The days of record-low mortgage rates may be in our rearview mirror. Rates for all loan products headed higher this week ├â┬ó├óÔÇÜ┬¼├óÔé¼┼ô and by more than just the incremental 1 or 2 basis points.
Analysts attribute the rise to increasing bond yields, driven by investors' growing confidence in the economy, positive employment data, and recent evidence from the Federal Reserve's stress tests that indicates banks have strengthened capital levels enough to maintain operations and continue lending through another hypothetical recession.
""An upbeat employment report for February caused U.S. Treasury bond yields to increase over the week and mortgage rates followed,"" according to Frank Nothaft, Freddie Mac's chief economist.
The GSE reports the average rate for a 30-year conforming mortgage at 3.92 percent (0.8 point) for the week ending March 15, up from 3.88 percent last week.
Despite the increase, the average 30-year fixed rate mortgage has been below 4.00 percent for 15 consecutive weeks in Freddie Mac's study, helping to keep homebuyer affordability high. The GSE averages rate data from 125 lenders across the country.
Bankrate's study zeros in on rate quotes from the 10 largest lenders in the 10 largest markets. That analysis put the 30-year rate at an average of 4.15 percent (0.40 point) this week, up from 4.11 percent last week.
The average 15-year fixed mortgage stepped up from 3.34 percent last week to 3.38 percent (0.33 point), according to Bankrate, while the jumbo 30-year fixed mortgage jumped to a three-month high of 4.73 percent, soaring 10 basis points from 4.63 percent last week.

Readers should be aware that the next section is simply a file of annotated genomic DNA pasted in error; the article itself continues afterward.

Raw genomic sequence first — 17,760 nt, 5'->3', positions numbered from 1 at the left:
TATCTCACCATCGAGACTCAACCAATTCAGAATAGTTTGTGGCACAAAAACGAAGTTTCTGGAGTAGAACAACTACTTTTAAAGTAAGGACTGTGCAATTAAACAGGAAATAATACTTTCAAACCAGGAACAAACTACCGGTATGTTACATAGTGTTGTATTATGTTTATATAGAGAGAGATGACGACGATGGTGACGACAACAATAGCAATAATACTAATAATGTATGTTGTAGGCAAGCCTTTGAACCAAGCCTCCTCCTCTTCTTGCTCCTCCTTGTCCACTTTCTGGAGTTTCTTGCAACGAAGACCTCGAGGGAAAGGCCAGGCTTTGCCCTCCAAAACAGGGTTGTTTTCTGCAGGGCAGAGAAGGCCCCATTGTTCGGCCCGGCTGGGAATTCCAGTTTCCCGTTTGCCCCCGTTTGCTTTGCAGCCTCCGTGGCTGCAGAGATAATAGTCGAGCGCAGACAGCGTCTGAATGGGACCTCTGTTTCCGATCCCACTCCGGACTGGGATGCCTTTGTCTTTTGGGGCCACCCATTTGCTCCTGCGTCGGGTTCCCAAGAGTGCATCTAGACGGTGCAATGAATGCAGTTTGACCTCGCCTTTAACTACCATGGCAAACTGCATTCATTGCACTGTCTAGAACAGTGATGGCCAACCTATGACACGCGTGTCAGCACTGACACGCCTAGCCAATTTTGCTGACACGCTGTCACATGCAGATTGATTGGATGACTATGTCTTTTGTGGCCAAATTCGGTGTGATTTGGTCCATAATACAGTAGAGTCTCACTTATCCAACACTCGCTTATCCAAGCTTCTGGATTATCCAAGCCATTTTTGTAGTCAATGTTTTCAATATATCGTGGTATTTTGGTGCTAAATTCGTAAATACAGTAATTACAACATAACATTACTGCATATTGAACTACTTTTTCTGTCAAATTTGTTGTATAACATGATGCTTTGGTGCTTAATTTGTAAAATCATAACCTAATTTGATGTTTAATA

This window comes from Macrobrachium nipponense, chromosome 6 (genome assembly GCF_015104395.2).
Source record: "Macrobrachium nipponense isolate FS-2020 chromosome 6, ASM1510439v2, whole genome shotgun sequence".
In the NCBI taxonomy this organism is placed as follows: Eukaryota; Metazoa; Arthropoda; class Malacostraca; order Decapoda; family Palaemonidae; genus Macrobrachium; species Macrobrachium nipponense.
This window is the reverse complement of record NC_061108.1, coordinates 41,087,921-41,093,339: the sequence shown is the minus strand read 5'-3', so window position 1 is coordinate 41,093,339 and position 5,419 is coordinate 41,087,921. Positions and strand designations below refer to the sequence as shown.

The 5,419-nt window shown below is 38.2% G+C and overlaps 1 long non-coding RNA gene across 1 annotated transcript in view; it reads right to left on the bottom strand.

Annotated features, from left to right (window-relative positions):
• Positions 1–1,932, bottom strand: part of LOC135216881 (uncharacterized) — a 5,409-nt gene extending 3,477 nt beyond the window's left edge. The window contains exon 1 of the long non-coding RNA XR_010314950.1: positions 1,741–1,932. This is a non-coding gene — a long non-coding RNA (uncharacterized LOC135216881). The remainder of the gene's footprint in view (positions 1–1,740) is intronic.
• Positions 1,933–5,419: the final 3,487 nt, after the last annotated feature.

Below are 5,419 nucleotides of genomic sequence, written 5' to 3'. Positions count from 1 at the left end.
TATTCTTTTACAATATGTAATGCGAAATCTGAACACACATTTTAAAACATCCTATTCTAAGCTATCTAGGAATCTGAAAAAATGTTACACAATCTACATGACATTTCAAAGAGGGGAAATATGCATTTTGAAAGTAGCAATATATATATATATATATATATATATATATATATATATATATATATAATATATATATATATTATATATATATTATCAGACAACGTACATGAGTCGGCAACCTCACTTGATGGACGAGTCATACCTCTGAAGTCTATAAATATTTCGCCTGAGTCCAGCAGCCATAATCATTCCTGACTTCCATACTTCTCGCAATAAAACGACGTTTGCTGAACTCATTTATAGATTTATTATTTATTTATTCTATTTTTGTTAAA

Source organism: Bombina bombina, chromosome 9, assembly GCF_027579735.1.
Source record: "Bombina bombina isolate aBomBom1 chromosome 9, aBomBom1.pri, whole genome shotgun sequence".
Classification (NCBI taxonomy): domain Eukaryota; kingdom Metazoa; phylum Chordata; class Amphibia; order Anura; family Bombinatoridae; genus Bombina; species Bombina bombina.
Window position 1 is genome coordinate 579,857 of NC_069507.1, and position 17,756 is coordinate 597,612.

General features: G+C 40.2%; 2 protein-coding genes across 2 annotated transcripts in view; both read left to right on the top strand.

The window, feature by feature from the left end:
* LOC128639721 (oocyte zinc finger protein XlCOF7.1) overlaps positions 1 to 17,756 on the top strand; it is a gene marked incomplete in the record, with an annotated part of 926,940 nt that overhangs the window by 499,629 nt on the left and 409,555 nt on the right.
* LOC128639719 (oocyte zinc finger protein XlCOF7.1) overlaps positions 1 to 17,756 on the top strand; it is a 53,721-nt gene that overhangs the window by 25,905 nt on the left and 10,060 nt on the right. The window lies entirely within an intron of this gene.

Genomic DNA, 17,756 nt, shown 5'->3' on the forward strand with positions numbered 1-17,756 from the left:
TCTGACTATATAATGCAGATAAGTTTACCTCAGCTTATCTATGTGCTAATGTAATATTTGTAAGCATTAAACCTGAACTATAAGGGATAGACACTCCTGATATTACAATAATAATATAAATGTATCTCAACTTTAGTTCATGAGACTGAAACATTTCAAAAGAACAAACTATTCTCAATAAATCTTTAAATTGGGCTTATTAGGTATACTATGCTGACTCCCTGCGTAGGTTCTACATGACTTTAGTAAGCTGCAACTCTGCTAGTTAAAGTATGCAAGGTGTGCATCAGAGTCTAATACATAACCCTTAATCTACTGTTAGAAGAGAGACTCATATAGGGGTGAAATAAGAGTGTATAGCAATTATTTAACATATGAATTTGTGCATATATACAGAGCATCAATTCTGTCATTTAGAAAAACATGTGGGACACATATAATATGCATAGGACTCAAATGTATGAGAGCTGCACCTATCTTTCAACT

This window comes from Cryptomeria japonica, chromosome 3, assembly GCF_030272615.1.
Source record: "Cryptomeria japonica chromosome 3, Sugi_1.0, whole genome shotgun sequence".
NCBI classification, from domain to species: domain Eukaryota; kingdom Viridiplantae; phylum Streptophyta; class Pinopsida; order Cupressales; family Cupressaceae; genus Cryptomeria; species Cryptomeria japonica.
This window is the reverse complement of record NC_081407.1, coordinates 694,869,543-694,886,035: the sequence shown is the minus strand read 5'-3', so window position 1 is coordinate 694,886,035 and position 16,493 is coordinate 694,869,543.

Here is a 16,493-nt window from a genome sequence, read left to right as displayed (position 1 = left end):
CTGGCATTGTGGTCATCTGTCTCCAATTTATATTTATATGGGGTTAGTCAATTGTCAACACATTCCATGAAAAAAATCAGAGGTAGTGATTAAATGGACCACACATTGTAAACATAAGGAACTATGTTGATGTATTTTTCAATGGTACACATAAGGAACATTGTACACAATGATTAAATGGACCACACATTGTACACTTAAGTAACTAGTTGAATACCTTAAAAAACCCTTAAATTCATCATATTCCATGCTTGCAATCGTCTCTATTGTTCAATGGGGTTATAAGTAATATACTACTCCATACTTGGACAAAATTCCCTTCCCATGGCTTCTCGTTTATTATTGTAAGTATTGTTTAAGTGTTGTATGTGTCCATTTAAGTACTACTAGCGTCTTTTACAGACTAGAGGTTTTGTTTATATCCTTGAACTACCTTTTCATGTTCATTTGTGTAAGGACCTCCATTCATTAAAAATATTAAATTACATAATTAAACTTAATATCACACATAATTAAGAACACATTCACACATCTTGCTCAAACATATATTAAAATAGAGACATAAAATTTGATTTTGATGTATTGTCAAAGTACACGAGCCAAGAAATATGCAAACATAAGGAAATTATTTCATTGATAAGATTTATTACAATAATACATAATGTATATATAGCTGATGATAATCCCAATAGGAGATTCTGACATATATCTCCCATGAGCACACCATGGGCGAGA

Adjustable-rate mortgages (ARMs) were mostly higher as well in Bankrate's study, with the average 5-year ARM rising to 3.14 percent (0.33 point) and the 7-year ARM climbing to 3.33 percent.
Freddie Mac's study found the 15-year fixed mortgage averaging 3.16 percent (0.8 point) this week, up from 3.13 percent last week.
The GSE reports the average rate for a 5-year ARM to have ascended 2 basis points to 2.83 percent (0.8 point) this week, and the 1-year ARM posting a 6 basis point increase to 2.79 percent (0.6 point).
Dan Green is a loan officer with Waterstone Mortgage in Cincinnati and a regular blogger on issues affecting the housing market, and mortgage rates in particular. He says rates have been low because of the weak U.S. economy and with the economy now showing signs of strengthening, we should expect mortgage rates to continue to rise.